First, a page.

After I left the church, I realized how very, very lucky I was that I stopped at two. I might have been OK with three but I would have been a terrible mom for lots of kids. Two was just exactly right - just exactly what I could handle and what made me happy. What I would have had if I'd never heard of Mormons. I'm lucky I didn't get my Mormon-wish but my kids are far luckier because they got the best version of my Mommyiness, undiluted by too many brothers and sisters. I know moms who are wonderful with their large broods but I never would have been.

I also want to add that my aunt was one of the best moms ever because when she married my uncle, he had two teenagers from his first marriage. Aunt "Kay" was 26 and knew she never wanted to have kids so she took permanent steps right then and there. She had trouble finding a doctor who would tie the tubes of a 26 year old woman but she never regretted it. I say she's a great mom because she never let anyone pressure her into a job she didn't want and she wasn't a half-@ss mom to kids she never really wanted. Who wants a mom who doesn't want you? Aunt Kay protected her potential children from that fate and I think she's wonderful for standing her ground like she did.

Re: The "motherhood = happiness" myth
With respect, taking a gamble of this sort when it involves the welfare of a human being I would be responsible for having brought into existence is not worth it enough to "find out".

I am willing to eat a crunchy grasshopper that some other culture claims is a delicacy to find out if I like it. I am willing to do all sorts of things to find out if practice makes perfect, and I'm talented at x, y or z.

I am not willing to push my luck against what has always felt like a natural disinterest in being a mother, in order to find out if I would surprise myself by being a good mother.

I understand fully the notion of "you don't know until you do it" or "don't knock it till you try it". I've done that a lot, but it typically doesn't involve the creation of another human being whose welfare depends upon my gamble having a positive outcome ("gee, I'm a good mother and feel like doing all these parental things after all!" instead of "my god, what have I done - I don't know if I can do this - Wish I could have some time to myself - wish I had listened to my instincts - oh well, now I've got to do the best I can...")

Once again, I believe it is entirely possible to have enough self-knowledge to trust one's instincts and understand that -- all things considered -- not having children is a wise and perfectly legitimate lifestyle for many of us. By the same token, plenty of people appear to know themselves well enough to want to have children. I am glad for both sides of the coin: people who can be honest with themselves about their motivations, expectations and flexibility, for starters.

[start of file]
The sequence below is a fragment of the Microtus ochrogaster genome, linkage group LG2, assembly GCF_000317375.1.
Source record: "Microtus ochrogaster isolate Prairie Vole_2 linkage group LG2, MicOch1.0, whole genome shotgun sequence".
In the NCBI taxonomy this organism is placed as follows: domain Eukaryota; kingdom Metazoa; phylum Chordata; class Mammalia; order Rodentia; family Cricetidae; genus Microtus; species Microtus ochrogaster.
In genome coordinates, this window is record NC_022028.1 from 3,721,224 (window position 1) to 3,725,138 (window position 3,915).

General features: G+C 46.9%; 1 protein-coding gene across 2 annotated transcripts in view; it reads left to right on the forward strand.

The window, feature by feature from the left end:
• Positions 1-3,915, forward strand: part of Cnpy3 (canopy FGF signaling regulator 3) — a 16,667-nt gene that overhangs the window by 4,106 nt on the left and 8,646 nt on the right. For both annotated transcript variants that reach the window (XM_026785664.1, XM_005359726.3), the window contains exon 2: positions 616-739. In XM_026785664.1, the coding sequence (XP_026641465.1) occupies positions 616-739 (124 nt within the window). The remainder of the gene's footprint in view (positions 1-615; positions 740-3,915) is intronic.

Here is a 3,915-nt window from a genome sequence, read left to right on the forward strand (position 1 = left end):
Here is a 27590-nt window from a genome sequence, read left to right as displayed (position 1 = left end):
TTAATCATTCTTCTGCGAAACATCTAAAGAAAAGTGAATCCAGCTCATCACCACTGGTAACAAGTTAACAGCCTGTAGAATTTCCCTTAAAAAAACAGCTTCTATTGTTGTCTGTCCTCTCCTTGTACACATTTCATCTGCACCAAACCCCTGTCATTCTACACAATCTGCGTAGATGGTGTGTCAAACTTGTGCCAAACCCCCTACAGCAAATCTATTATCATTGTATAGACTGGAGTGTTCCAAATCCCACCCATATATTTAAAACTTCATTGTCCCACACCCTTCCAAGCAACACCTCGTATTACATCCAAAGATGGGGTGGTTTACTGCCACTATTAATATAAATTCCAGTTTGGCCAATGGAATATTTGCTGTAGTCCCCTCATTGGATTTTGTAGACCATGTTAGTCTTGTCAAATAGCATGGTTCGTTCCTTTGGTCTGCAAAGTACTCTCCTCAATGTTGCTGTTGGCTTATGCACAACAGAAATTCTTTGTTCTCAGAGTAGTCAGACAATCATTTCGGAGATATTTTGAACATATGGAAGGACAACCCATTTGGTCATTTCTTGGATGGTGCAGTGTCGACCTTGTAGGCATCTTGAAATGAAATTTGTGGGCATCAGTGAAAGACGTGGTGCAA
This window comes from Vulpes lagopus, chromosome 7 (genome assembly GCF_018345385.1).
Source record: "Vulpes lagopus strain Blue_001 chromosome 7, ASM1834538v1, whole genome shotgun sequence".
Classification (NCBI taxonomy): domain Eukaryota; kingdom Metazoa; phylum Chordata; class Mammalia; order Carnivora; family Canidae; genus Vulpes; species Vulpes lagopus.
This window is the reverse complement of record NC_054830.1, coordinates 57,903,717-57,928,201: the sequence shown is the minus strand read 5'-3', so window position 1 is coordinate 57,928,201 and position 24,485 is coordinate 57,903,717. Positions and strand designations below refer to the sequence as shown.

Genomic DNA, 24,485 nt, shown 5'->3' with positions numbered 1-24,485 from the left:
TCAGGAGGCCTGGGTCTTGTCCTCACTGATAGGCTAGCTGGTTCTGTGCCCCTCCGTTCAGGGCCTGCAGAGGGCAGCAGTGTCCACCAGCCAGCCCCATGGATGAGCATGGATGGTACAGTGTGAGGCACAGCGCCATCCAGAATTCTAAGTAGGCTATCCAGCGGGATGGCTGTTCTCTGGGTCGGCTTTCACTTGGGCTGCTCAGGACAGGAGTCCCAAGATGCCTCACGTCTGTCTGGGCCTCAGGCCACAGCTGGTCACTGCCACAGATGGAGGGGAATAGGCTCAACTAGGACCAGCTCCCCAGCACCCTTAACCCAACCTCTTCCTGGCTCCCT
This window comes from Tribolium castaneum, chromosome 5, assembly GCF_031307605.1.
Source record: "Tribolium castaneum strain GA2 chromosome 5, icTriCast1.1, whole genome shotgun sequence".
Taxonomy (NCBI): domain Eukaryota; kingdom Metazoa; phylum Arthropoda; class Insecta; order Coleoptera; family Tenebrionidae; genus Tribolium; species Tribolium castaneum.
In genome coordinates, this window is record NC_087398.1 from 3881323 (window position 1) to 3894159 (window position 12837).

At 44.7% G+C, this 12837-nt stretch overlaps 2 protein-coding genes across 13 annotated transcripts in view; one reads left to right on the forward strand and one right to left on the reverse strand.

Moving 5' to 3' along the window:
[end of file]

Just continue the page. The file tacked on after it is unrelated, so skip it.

I used to work with a woman who clearly resented her 5 year old child. It was ugly to watch, how much her kid needed her for more than food/shelter/basic physical needs (which she provided quite well, along with her husband) and the way she treated the kid as a huge pain in the ass. This was a kindergarten age boy who was clearly very bright. She treated him as an accomplishment and testament to her competence ("look at me, I'm such a good mother!") when the reality was her kid was constantly acting out trying to get her attention.

Re: The "motherhood = happiness" myth
The problem with not knowing the future is that most all of our decisions are calculated risks. I agree, one ought not be gambling on the future of a child. I also agree that there are far to many horrible parents. I just am not sure that a high level of self awareness about aptitude to be a good parent is possible. There are many things that you can control such as the financial stability, family stability, and support structure. I am just not sure that you can control or even predict emotional stability.
Stray Mutt
Besides that...
...children used to be an asset. More hands to work the land meant you could work more land and produce more surplus to trade/sell. Now, unless your kids are working in the family business, or are entertainers, or you're selling them for adoption or prostitution, they're not materially profitable.
spaghetti oh
Re: The "motherhood = happiness" myth
cfutahn Wrote:

I guess it's different in the US. (Genuine wonder!)

I'm a kid-free, never-religious, Canadian woman. I've never experienced any sort of pressure to have children. My parents never question me about not having any, friends haven't and I don't feel any pressure from society to reproduce. None at all. (Perhaps it's my horns.)

Re: I completely agree!
I totally agree.

While I love and adore my children, if I was not a Mormon I would have chosen differently. I wanted a career where I could travel around the world. For as long as I can remember. Unfortunately, the church came into my life where I was extremely vulnerable and lonely, and the idea of forever families struck a chord in me. I do have to swallow a lump of bitterness everyday.

"Recovery from Mormonism -"